Sometimes we have very complicated apps we have to deploy and need to view the application dependency tree to help investigate failed deployments. I found the built in view in the SCCM console clunky, buggy and annoying. So I wrote a small script to query WMI, list app dependencies and then output this visually using graphviz dot language.
The first thing the script does is query all the apps on your site server WMI for a search term. It then displays a list of applications in a grid view. You then choose which Application you want to create a dependency graph for. Once you have chosen one, the script will recurse through all the dependencies and build a graph.
It’s still in its infancy, it doesn’t highlight AND / OR relations and may have some redundant code that needs tiding up… But I find it useful to demonstrate to support staff why some applications take a while to deploy due to the complexity and amount of pre-reqs required!
$server – should be the management point server with the WMI Provider for your SCCM Site
$sitecode – should be the sitecode for your site
$graph_filetype – filetype of the output (I’ve only tested png, svg and pdf so far…)
$query – should be an application search string, the first thing the script will do is search and list the applications found using this. You can then choose which app you want to see the dependency tree for.
Run the script!
You should get two output files in the output directory
AppName.(pdf/png/svg – depending on selected output filetype)
I often need to query a database using a where in filter and a list of items. The items are generally in a list format in an excel or csv file, once copied they are on different lines. This is how I convert to a usable string for an SQL query filter using Notepad++ :
Paste list into Notepad++
Open the Find and Replace dialog (Ctrl+F)
Change search mode to ‘Extended’
Find what : \r\n
Replace with : ‘,’
Add an quote mark at beginning and end of line
Then you can paste this string into a SQL ‘where in’ clause between the brackets.
While running an OSD task sequence you can use powershell to check the TS Environment variables.
I added a ‘Pause’ step using this guide. If, like me, you are using an x64 PE image, you need use the ‘serviceui.exe’ from either the Program Files location on the machine with MDT installed, or a MDT package :
Hex Value Dec Value Meaning Laptop-Desktop-Other
1 1 Other Other
2 2 Unknown Other
3 3 Desktop Desktop
4 4 Low Profile Desktop Desktop
5 5 Pizza Box Desktop
6 6 Mini Tower Desktop
7 7 Tower Desktop
8 8 Portable Laptop
9 9 Laptop Laptop
A 10 Notebook Laptop
B 11 Hand Held Laptop
C 12 Docking Station Other
D 13 All In One Desktop
E 14 Sub Notebook Laptop
F 15 Space-saving Desktop
10 16 Lunch Box Desktop
11 17 Main Server Chassis Other
12 18 Expansion Chassis Other
13 19 SubChassis Other
14 20 Bus Expansion Chassis Other
15 21 Peripheral Chassis Other
16 22 RAID Chassis Other
17 23 Rack Mount Chassis Other
18 24 Sealed-case PC Desktop
19 25 Multi-system chassis Other
1A 26 Compact PCI Other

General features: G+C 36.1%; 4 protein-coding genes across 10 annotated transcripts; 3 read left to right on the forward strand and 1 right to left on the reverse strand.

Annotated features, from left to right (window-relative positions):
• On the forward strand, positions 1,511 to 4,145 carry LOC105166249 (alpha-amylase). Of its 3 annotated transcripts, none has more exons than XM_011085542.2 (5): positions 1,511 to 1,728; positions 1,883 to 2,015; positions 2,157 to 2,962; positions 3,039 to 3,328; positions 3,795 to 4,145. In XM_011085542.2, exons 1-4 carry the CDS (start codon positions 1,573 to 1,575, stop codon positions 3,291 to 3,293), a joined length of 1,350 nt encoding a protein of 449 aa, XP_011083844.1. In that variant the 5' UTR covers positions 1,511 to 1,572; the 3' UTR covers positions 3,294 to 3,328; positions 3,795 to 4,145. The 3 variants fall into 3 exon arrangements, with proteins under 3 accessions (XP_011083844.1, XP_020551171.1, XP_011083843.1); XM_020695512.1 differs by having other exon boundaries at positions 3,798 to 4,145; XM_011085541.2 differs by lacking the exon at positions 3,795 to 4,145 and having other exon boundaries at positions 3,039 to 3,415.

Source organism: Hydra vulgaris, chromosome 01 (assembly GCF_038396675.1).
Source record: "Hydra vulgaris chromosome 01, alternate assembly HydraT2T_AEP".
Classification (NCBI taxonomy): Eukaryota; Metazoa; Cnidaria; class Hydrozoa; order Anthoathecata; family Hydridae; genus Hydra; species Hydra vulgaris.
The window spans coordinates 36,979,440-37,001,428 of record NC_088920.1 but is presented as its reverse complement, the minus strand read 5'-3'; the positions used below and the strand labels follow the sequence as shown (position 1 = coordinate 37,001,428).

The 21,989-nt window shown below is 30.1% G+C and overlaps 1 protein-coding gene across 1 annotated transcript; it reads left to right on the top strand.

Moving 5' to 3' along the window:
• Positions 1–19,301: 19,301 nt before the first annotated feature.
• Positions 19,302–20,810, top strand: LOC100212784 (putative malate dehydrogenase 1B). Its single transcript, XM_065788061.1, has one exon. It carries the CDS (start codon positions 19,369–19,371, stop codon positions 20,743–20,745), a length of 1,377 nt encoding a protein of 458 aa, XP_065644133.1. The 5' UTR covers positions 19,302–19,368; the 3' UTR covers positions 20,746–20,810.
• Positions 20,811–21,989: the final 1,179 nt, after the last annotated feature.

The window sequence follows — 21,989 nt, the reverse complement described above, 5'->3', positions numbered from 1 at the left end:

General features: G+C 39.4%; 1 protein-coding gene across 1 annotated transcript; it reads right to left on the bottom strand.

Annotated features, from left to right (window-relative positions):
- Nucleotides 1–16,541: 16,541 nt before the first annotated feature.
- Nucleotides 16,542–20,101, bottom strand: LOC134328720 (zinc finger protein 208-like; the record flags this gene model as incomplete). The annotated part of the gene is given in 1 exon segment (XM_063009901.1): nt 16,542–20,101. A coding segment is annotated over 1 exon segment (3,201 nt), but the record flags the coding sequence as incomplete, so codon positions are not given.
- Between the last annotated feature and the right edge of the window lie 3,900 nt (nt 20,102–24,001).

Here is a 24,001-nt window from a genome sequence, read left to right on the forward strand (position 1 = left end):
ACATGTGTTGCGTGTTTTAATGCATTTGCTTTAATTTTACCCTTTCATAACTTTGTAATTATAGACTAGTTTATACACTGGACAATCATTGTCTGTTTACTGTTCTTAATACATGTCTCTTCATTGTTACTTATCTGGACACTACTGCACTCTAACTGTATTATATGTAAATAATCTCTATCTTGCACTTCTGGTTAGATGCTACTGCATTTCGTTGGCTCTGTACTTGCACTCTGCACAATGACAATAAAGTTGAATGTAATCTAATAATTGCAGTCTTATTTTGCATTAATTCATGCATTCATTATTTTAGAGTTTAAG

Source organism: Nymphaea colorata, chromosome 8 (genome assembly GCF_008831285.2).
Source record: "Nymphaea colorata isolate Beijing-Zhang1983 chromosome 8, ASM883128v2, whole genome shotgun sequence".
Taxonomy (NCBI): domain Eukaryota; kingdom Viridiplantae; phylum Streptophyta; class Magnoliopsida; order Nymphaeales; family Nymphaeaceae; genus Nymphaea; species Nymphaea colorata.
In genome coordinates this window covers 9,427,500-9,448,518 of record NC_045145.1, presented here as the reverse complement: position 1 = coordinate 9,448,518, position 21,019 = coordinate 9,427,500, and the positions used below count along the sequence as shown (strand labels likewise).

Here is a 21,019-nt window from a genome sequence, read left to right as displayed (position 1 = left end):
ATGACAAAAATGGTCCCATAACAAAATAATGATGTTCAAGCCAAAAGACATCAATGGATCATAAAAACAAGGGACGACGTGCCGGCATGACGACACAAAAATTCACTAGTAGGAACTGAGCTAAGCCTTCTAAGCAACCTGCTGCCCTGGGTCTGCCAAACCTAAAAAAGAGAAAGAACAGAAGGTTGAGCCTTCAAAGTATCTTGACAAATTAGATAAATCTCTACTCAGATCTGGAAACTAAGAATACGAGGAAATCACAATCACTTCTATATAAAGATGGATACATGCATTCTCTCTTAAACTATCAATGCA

1B 27 Advanced TCA Other
1C 28 Blade Other
1D 29 Blade Enclosure Other
1E 30 Tablet Laptop
1F 31 Convertible Laptop
20 32 Detachable Laptop
21 33 IoT Gateway Other
22 34 Embedded PC Desktop
23 35 Mini PC Desktop
24 36 Stick PC Desktop
I’ve started doing more and more with linux, I wanted a way to store updates and packages offline – in the same way we do for Windows using WSUS and SCCM etc… This is how to host offline repositories, it may not be the most secure method – but is aimed at LAN hosting where you trust the LAN members!
Set up a server to host the RPM content, I used CentOS 7.
Install a web server service, I used nginx – my base path is /var/www/html
Create a folder for the repo you want to host – in this example I’m going to use “base”
Use reposync to download the RPM’s
reposync -p /var/www/html -r base -l
Create a repo
Update the repo after a reposync
createrepo –update /var/www/html/base
You can now amend your yum config files on clients to use this repo, I will post another entry sometime with more information on how to automatically update the repo.
I wanted to try out Oh-My-Zsh, I needed to set up a new CentOS box to run some stuff and decided now was the time give it a go.
It was easy to get working on the server side, but to get the rendering right on Windows client took a bit of work!
Install git, curl and zsh
Install oh-my-zsh using the curl commandline from here.
This went fine and worked as expected (I was connected via mobaxterm from Windows 10) But I wanted something a bit more fancy, so I edited the file ~/.zshrc and changed the theme to “agnoster”. As stated on the themes page, I needed to install some patched fonts to get the nice icons – this is where it got tricky. I followed the powerline instructions and installed the fonts on the CentOS box, but this didn’t work. Then I installed some of the fonts in Windows and switched the MobaXTerm font to one of these – didnt work.
It turns out that some of the powerline fonts work better in Windows than others. I messed around trying to get some of the fonts working in MobaXTerm, then I gave up and tried in Putty. The one I found which worked was DejaVu Sans Mono – thanks to this blog.
I had only just started using MobaXTerm, and quite liked it – but as I couldn’t get this working, I’ll probably go back to just using Putty Tray (a putty fork, i like!)
I found this page – which has instructions of enabling the nice Solarized theme in Putty-Tray 🙂